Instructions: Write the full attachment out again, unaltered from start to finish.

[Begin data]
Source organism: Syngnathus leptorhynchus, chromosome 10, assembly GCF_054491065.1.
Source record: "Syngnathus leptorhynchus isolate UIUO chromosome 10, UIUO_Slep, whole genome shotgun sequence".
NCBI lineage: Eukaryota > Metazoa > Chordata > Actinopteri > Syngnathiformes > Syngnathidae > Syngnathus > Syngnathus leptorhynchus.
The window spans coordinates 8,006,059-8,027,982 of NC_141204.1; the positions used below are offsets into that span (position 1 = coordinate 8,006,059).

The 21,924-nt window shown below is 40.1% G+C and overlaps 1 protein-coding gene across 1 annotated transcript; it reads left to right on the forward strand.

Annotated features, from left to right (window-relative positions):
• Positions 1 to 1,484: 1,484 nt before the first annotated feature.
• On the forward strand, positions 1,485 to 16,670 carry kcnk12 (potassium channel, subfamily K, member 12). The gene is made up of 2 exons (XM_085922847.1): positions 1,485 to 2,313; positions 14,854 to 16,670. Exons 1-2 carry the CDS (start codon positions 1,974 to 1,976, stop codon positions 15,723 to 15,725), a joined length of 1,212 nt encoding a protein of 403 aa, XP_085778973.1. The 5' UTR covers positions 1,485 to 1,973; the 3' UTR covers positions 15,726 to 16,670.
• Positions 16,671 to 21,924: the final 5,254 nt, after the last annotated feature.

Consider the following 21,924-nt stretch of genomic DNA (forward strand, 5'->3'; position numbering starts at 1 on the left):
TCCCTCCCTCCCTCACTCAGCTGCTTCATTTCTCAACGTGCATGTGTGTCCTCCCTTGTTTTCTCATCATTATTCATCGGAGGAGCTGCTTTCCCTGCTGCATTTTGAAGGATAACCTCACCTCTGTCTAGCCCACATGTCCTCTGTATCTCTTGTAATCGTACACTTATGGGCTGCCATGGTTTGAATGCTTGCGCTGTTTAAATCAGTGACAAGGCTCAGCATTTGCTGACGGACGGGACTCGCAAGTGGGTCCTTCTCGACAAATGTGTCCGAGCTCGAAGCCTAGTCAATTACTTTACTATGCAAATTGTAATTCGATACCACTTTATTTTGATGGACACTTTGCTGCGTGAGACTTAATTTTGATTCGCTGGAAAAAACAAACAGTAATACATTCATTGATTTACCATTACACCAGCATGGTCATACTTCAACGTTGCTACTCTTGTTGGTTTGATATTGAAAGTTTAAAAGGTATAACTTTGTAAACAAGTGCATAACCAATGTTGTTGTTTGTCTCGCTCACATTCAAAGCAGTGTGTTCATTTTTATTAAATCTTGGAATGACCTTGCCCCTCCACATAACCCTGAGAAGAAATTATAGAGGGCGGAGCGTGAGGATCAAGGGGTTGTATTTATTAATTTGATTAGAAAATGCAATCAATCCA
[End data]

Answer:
Source organism: Syngnathus leptorhynchus, chromosome 10, assembly GCF_054491065.1.
Source record: "Syngnathus leptorhynchus isolate UIUO chromosome 10, UIUO_Slep, whole genome shotgun sequence".
NCBI lineage: Eukaryota > Metazoa > Chordata > Actinopteri > Syngnathiformes > Syngnathidae > Syngnathus > Syngnathus leptorhynchus.
The window spans coordinates 8,006,059-8,027,982 of NC_141204.1; the positions used below are offsets into that span (position 1 = coordinate 8,006,059).

The 21,924-nt window shown below is 40.1% G+C and overlaps 1 protein-coding gene across 1 annotated transcript; it reads left to right on the forward strand.

Annotated features, from left to right (window-relative positions):
• Positions 1 to 1,484: 1,484 nt before the first annotated feature.
• On the forward strand, positions 1,485 to 16,670 carry kcnk12 (potassium channel, subfamily K, member 12). The gene is made up of 2 exons (XM_085922847.1): positions 1,485 to 2,313; positions 14,854 to 16,670. Exons 1-2 carry the CDS (start codon positions 1,974 to 1,976, stop codon positions 15,723 to 15,725), a joined length of 1,212 nt encoding a protein of 403 aa, XP_085778973.1. The 5' UTR covers positions 1,485 to 1,973; the 3' UTR covers positions 15,726 to 16,670.
• Positions 16,671 to 21,924: the final 5,254 nt, after the last annotated feature.

Consider the following 21,924-nt stretch of genomic DNA (forward strand, 5'->3'; position numbering starts at 1 on the left):
TCCCTCCCTCCCTCACTCAGCTGCTTCATTTCTCAACGTGCATGTGTGTCCTCCCTTGTTTTCTCATCATTATTCATCGGAGGAGCTGCTTTCCCTGCTGCATTTTGAAGGATAACCTCACCTCTGTCTAGCCCACATGTCCTCTGTATCTCTTGTAATCGTACACTTATGGGCTGCCATGGTTTGAATGCTTGCGCTGTTTAAATCAGTGACAAGGCTCAGCATTTGCTGACGGACGGGACTCGCAAGTGGGTCCTTCTCGACAAATGTGTCCGAGCTCGAAGCCTAGTCAATTACTTTACTATGCAAATTGTAATTCGATACCACTTTATTTTGATGGACACTTTGCTGCGTGAGACTTAATTTTGATTCGCTGGAAAAAACAAACAGTAATACATTCATTGATTTACCATTACACCAGCATGGTCATACTTCAACGTTGCTACTCTTGTTGGTTTGATATTGAAAGTTTAAAAGGTATAACTTTGTAAACAAGTGCATAACCAATGTTGTTGTTTGTCTCGCTCACATTCAAAGCAGTGTGTTCATTTTTATTAAATCTTGGAATGACCTTGCCCCTCCACATAACCCTGAGAAGAAATTATAGAGGGCGGAGCGTGAGGATCAAGGGGTTGTATTTATTAATTTGATTAGAAAATGCAATCAATCCA